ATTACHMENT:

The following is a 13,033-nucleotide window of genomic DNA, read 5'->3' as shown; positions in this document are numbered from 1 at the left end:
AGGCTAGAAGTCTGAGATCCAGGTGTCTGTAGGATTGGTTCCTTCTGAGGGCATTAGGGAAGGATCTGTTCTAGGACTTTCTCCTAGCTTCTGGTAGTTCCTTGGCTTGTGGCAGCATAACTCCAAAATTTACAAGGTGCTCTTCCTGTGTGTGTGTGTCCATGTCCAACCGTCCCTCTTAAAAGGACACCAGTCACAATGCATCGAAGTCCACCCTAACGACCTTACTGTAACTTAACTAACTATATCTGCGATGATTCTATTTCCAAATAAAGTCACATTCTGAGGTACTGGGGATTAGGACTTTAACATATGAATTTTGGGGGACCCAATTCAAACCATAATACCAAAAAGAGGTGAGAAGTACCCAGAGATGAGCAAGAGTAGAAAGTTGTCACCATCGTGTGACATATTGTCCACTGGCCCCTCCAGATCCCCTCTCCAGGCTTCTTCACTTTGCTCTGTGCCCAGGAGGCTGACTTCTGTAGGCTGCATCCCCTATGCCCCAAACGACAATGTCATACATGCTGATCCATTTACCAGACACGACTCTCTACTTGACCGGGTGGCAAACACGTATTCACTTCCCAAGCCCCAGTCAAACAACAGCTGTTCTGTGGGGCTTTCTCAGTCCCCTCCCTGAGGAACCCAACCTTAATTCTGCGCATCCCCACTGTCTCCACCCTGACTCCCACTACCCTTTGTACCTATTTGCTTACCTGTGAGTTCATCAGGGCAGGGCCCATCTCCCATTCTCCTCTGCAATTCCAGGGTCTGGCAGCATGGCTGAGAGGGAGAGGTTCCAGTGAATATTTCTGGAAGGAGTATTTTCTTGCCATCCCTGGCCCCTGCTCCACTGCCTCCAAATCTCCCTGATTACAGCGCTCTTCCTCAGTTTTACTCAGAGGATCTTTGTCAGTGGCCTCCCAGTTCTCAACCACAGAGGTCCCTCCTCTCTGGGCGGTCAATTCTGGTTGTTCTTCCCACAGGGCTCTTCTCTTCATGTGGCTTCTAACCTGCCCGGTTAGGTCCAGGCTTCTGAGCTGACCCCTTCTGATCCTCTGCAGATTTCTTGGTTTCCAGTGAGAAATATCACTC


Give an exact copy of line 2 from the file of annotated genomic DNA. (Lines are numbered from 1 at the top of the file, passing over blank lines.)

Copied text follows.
AGGCTAGAAGTCTGAGATCCAGGTGTCTGTAGGATTGGTTCCTTCTGAGGGCATTAGGGAAGGATCTGTTCTAGGACTTTCTCCTAGCTTCTGGTAGTTCCTTGGCTTGTGGCAGCATAACTCCAAAATTTACAAGGTGCTCTTCCTGTGTGTGTGTGTCCATGTCCAACCGTCCCTCTTAAAAGGACACCAGTCACAATGCATCGAAGTCCACCCTAACGACCTTACTGTAACTTAACTAACTATATCTGCGATGATTCTATTTCCAAATAAAGTCACATTCTGAGGTACTGGGGATTAGGACTTTAACATATGAATTTTGGGGGACCCAATTCAAACCATAATACCAAAAAGAGGTGAGAAGTACCCAGAGATGAGCAAGAGTAGAAAGTTGTCACCATCGTGTGACATATTGTCCACTGGCCCCTCCAGATCCCCTCTCCAGGCTTCTTCACTTTGCTCTGTGCCCAGGAGGCTGACTTCTGTAGGCTGCATCCCCTATGCCCCAAACGACAATGTCATACATGCTGATCCATTTACCAGACACGACTCTCTACTTGACCGGGTGGCAAACACGTATTCACTTCCCAAGCCCCAGTCAAACAACAGCTGTTCTGTGGGGCTTTCTCAGTCCCCTCCCTGAGGAACCCAACCTTAATTCTGCGCATCCCCACTGTCTCCACCCTGACTCCCACTACCCTTTGTACCTATTTGCTTACCTGTGAGTTCATCAGGGCAGGGCCCATCTCCCATTCTCCTCTGCAATTCCAGGGTCTGGCAGCATGGCTGAGAGGGAGAGGTTCCAGTGAATATTTCTGGAAGGAGTATTTTCTTGCCATCCCTGGCCCCTGCTCCACTGCCTCCAAATCTCCCTGATTACAGCGCTCTTCCTCAGTTTTACTCAGAGGATCTTTGTCAGTGGCCTCCCAGTTCTCAACCACAGAGGTCCCTCCTCTCTGGGCGGTCAATTCTGGTTGTTCTTCCCACAGGGCTCTTCTCTTCATGTGGCTTCTAACCTGCCCGGTTAGGTCCAGGCTTCTGAGCTGACCCCTTCTGATCCTCTGCAGATTTCTTGGTTTCCAGTGAGAAATATCACTC